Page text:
morning wind the library of fallen leaves — Anatoly Kudryavitsky, Horizon (Red Moon Press, 2016)
Danny Blackwell finds echoes from his own library:
A feature of poetry, often used in haiku, is to take advantage of the ambiguity offered by homophones. A typical example in Japanese poetry would be the frequent wordplay offered by matsu (待つ/松) which can be either the verb to wait, or a pine tree. Fortunately this example ‘englishes’ well, as the word pine is used for both a pine tree and the verb to pine — and it is often in this sense of yearning for the person that the poet is waiting for that it is used. I mention this because I am unable to see a short poem with the word “morning” and not hear, feel, and consider the word “mourning.” I don’t think necessarily that this is intended here, but the reference to fallen leaves would create an apt conjunction, as the wind through dead leaves is potentially a very mournful sound.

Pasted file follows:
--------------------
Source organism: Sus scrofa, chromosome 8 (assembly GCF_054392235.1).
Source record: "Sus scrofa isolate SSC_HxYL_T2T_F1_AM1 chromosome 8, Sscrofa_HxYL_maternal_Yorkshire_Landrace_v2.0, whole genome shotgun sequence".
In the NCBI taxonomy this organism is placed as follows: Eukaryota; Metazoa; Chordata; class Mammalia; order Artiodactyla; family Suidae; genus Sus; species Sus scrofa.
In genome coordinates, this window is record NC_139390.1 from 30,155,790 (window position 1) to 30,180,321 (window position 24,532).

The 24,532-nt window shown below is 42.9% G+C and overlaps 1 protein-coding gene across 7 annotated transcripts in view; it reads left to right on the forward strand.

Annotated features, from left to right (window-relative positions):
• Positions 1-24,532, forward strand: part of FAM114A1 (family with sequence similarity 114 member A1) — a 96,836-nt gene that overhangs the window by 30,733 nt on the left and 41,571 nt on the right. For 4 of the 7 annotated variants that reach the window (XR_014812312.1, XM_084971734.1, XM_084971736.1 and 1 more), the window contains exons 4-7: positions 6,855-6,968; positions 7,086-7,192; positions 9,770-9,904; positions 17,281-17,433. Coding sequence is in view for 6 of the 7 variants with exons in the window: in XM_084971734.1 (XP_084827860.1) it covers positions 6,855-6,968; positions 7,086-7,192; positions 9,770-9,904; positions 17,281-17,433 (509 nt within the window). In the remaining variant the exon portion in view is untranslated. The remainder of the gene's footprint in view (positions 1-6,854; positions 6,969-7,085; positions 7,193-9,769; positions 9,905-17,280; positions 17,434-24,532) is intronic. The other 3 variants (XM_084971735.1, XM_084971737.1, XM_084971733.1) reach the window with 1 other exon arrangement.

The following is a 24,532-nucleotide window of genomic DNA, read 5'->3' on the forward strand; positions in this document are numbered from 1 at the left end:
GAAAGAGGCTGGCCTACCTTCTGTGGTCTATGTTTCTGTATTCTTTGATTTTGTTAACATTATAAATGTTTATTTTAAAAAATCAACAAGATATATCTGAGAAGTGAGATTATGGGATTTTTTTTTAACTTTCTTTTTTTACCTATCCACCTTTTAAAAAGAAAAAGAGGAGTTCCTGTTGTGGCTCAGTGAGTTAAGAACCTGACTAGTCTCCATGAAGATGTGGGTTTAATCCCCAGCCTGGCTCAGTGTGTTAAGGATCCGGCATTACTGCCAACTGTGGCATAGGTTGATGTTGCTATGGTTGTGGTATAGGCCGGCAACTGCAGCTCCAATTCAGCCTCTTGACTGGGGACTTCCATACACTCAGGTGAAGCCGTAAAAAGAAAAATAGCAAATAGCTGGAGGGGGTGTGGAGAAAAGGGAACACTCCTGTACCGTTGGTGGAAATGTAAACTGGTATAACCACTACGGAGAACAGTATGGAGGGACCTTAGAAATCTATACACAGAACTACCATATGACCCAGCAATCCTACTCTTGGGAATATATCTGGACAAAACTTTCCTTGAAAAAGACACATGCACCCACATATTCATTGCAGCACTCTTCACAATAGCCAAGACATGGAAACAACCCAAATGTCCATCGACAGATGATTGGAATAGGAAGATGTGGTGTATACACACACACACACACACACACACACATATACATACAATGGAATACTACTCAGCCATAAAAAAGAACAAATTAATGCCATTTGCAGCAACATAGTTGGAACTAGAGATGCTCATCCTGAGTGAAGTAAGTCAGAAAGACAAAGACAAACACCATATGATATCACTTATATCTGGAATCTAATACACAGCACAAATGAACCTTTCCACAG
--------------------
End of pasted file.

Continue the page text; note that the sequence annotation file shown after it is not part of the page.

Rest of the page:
As always, every reader refigures the text they are presented with, based on their previous reading, and every reading is potentially new, even for the same person at different times. While I’m not enamoured of the library image in this poem, I am nevertheless reminded of a line from poem 10 of Pablo Neruda’s book 20 Love Poems and A Hopeless Song, which I offer in a rather Latinate translation in order to respect the original syntax:
Cayó el libro que siempre se toma en el crepúsculo.And suddenly the idea of fallen leaves and books — in this crepuscular light — intrigues me. And I ask myself, Where do our books go to die?
(Fell the book that is always picked up at twilight.)
As this week’s winner, Danny gets to select the next poem, which you’ll find below.
*poem about disappointment but it’s only the word sea.
— Mike Andrelczyk, Is/let, March 6, 2017.